Engineering Dis/Abilities

“Engineering Dis/Abilities” in a Modern Society – the System of Children’s Homes in Socialist Czechoslovakia (1945/48–1989)

Research project at the University of Kiel by Frank Henschel

Drawing on the concepts of “social engineering”, “biopolitics” and “dis/ability”, this project examines ideas of “a/normality” and “dis/ability” in relation to children, childhood and families in socialist Czechoslovakia between 1945/48 and 1989. Adopting a comparative, transnational perspective, it focuses not only on discourses of actors from the fields of health science, pedagogy or politics, but also on childcare institutions. The structure and development of the system of children’s homes for both “normal” and “disabled” children are described as a politically and scientifically motivated project of normalising and directing children’s growing up and family life via the introduction of collective care regimes and permanent educational institutions. This aim was characterised by many ambivalences and tensions arising from the conflicting discourses and practices of the various actors, political-ideological and scientific demands, and institutional reality.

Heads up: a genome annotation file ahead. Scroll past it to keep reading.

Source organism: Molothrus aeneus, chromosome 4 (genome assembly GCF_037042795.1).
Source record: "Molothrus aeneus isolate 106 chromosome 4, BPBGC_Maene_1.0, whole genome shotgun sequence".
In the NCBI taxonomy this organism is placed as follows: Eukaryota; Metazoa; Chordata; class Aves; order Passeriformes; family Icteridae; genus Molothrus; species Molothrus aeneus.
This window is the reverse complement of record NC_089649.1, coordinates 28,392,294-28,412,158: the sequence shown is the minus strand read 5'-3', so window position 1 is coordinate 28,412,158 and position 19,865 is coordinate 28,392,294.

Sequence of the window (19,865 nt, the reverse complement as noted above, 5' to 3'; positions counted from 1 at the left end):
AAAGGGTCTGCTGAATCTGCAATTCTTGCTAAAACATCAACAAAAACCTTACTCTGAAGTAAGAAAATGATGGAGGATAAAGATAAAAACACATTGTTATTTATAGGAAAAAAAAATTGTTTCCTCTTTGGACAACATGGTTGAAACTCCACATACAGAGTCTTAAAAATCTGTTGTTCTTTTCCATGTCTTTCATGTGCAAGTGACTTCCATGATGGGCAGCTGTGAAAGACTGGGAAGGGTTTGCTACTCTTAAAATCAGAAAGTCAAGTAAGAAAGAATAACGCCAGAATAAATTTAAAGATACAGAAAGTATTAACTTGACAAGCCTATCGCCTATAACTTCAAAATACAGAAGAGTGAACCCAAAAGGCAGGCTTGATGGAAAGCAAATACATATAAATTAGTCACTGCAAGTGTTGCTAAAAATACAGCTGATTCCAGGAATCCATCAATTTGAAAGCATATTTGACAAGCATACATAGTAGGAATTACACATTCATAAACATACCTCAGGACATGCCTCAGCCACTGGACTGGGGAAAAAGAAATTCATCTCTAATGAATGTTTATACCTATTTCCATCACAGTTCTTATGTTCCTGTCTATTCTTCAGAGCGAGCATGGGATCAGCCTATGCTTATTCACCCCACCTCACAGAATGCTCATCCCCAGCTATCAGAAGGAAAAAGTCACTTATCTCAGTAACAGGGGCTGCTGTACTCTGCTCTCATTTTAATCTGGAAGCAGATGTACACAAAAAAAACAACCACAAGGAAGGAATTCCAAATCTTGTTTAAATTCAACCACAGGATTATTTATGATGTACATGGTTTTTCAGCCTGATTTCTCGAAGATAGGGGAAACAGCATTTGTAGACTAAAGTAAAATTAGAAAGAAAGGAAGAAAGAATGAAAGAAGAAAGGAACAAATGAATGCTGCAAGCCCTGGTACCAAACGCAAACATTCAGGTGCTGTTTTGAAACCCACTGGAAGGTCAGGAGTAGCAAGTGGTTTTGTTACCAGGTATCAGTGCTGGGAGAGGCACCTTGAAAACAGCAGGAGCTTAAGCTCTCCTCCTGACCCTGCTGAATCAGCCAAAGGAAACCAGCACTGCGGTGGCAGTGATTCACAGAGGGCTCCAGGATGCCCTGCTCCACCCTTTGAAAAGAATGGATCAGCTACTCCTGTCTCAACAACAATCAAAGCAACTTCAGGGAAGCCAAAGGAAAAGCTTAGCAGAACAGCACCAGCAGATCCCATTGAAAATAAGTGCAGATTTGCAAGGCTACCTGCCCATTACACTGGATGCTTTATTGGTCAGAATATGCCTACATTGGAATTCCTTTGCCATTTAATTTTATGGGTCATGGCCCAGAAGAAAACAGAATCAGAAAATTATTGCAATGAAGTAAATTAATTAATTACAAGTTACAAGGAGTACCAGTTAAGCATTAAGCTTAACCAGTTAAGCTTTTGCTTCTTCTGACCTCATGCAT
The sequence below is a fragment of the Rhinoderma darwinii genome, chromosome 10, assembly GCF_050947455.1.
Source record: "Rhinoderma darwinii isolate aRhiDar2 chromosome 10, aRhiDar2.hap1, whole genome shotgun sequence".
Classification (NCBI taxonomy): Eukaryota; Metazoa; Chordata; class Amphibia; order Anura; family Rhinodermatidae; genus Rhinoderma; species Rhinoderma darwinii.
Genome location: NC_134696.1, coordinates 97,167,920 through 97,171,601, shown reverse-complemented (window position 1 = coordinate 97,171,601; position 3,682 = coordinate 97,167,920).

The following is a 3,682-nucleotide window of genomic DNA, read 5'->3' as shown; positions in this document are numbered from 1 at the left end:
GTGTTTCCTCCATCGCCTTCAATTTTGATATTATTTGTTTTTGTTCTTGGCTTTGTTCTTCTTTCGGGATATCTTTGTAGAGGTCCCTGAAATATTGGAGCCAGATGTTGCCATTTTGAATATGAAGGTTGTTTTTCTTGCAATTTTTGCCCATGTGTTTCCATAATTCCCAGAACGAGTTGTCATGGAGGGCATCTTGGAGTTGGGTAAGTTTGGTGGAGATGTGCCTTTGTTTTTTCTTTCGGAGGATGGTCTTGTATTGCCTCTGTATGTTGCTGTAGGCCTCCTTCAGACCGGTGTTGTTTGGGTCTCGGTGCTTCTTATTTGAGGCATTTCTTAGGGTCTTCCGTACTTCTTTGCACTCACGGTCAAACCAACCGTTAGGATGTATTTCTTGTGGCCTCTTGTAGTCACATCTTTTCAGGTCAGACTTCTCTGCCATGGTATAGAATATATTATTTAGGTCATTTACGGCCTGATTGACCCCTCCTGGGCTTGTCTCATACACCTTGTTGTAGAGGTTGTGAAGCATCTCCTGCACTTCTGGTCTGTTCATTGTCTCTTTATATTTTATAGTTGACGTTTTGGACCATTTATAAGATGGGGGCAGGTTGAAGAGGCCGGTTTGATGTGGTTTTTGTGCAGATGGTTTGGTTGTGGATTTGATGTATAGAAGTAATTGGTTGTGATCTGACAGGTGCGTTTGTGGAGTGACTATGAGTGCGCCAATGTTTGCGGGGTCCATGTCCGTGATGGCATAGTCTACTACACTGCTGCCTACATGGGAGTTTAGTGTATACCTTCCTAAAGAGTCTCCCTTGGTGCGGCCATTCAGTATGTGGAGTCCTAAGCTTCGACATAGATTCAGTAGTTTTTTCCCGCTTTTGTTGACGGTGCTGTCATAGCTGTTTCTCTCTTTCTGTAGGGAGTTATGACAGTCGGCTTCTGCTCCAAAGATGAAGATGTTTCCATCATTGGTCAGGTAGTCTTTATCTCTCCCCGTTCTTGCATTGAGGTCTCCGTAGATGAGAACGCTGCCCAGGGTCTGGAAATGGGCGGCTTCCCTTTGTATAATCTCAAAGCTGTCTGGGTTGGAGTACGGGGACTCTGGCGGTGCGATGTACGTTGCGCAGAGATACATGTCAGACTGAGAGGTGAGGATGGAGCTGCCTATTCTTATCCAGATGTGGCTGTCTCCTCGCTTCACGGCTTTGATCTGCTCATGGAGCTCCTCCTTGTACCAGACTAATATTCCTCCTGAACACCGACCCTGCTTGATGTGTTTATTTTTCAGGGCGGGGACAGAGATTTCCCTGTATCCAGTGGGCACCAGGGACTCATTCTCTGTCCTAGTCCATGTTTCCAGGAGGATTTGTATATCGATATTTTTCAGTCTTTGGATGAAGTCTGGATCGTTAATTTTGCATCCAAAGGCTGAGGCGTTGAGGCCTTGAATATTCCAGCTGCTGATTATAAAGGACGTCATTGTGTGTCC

Combining the perspective of “social engineering” with the heuristic and analytical lens of “biopolitics” opens up an extremely innovative approach to describing children’s homes as a mirror of ideals, concepts and realities of scientifically supported socialist care and educational work in the general context of family and social politics aiming to maintain qualitative population characteristics such as productivity and ideological and moral loyalty. In particular, repressive moments come to light when experts and the state draw on the ideas of eugenics in taking hold of children of the underprivileged or of “gypsy families”. Regarding these intersectionalities, the perspectives and concepts of “dis/ability history” provide a nuanced and systematic analysis of ideas of “ability” and “disability”, “normality” and “anormality”, and “conformity” and “deviance”. This research design not only examines attributions of physical, mental and sensory “disability”, but also expands the focus to the classification of and ways of dealing with mental, emotional, temperamental, habitual – in short, “social dis/ability”. Its classification and treatment was closely related to the central aims of socialist education policy, namely readiness for education and school, education towards work and integration into professional life and, not least, education towards parenthood. The findings available here thus go far beyond the narrow phase of “childhood” and promise new insights into the functioning of politics, science and power in a modern socialist society.